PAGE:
October 22, 2014; Bloomberg
NPQ has previously written about the responses of nonprofits to “clawbacks” of contributions made with the proceeds of Ponzi schemes. There have been any number of such case, and, in a way, it is perhaps more understandable when a direct services organizations sues to keep such money—but what about the Tiger Woods Foundation?
A week and a half ago, U.S. District Judge David C. Godbey denied a motion made by the Tiger Woods Foundation to dismiss a suit brought on behalf of those who had lost money in the $7 billion scheme run by R. Allen Stanford, on the grounds that the receiver working on the case had waited too long to file a claim. Stanford, who apparently preyed in part on professional athletes, was sentenced to 110 years in 2012.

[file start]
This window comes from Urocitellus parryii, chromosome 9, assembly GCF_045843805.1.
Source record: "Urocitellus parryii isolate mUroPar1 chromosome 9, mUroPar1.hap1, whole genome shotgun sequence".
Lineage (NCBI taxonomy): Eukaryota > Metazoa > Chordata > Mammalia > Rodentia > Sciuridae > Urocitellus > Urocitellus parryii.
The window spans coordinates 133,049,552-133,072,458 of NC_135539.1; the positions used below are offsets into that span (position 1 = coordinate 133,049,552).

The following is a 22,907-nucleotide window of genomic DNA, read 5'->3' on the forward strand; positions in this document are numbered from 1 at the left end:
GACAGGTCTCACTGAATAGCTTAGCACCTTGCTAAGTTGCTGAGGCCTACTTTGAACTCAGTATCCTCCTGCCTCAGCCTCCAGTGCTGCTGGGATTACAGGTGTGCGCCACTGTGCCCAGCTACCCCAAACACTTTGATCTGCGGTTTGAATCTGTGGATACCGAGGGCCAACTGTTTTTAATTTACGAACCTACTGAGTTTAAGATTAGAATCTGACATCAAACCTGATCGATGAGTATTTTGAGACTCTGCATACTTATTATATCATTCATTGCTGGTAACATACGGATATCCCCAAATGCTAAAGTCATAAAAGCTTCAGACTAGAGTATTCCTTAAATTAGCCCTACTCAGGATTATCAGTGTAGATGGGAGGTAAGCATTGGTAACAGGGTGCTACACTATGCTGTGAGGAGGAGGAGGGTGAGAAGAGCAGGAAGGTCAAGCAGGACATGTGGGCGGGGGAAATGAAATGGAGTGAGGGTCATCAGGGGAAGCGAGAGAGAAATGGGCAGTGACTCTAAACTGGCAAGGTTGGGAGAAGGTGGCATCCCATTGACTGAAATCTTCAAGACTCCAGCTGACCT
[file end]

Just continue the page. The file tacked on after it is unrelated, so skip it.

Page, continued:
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Ralph Janvey, the court-appointed receiver, sued the foundation in April, calling the contributions “fraudulent transfers…because the funds used were those of innocent, unwitting investors in the bank’s fraudulent Ponzi scheme.” Also being sued, according to Courthouse News, are the Miami Heat basketball team, Texas A&M University, the University of Miami, the PGA Tour, and the ATP Tour
Judge Godbey, however, decided that it was “perfectly reasonable to surmise that the generally complex and obfuscated nature of the Stanford financial records made these particular transfers difficult to discover.”
There were hundreds of charity groups hurt in the Madoff scandal, and Irving Picard, the trustee charged with recovery of funds in that case, said that he recovered $80 million in settlements with “a number of charities and nonprofit organizations.” Woods’ foundation has not been accused of participating in any illegal activity, but is it entitled to the money more than those from whom it was stolen?—Ruth McCambridge